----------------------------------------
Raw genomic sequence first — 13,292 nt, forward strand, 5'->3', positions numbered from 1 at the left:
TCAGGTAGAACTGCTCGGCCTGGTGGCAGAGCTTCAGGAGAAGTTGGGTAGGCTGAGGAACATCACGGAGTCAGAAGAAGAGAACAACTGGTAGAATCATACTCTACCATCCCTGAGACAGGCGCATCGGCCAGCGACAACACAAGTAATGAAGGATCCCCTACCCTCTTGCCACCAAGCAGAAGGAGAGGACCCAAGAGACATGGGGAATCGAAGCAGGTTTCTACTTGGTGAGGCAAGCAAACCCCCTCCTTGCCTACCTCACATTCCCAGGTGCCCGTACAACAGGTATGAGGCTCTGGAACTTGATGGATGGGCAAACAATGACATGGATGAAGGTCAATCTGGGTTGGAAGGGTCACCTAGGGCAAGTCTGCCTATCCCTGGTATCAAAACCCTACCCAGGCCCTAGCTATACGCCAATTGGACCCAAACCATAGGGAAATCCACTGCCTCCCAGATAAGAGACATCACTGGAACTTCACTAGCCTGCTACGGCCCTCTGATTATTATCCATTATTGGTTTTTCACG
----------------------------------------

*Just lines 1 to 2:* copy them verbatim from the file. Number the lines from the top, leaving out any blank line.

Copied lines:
Raw genomic sequence first — 13,292 nt, forward strand, 5'->3', positions numbered from 1 at the left:
TCAGGTAGAACTGCTCGGCCTGGTGGCAGAGCTTCAGGAGAAGTTGGGTAGGCTGAGGAACATCACGGAGTCAGAAGAAGAGAACAACTGGTAGAATCATACTCTACCATCCCTGAGACAGGCGCATCGGCCAGCGACAACACAAGTAATGAAGGATCCCCTACCCTCTTGCCACCAAGCAGAAGGAGAGGACCCAAGAGACATGGGGAATCGAAGCAGGTTTCTACTTGGTGAGGCAAGCAAACCCCCTCCTTGCCTACCTCACATTCCCAGGTGCCCGTACAACAGGTATGAGGCTCTGGAACTTGATGGATGGGCAAACAATGACATGGATGAAGGTCAATCTGGGTTGGAAGGGTCACCTAGGGCAAGTCTGCCTATCCCTGGTATCAAAACCCTACCCAGGCCCTAGCTATACGCCAATTGGACCCAAACCATAGGGAAATCCACTGCCTCCCAGATAAGAGACATCACTGGAACTTCACTAGCCTGCTACGGCCCTCTGATTATTATCCATTATTGGTTTTTCACG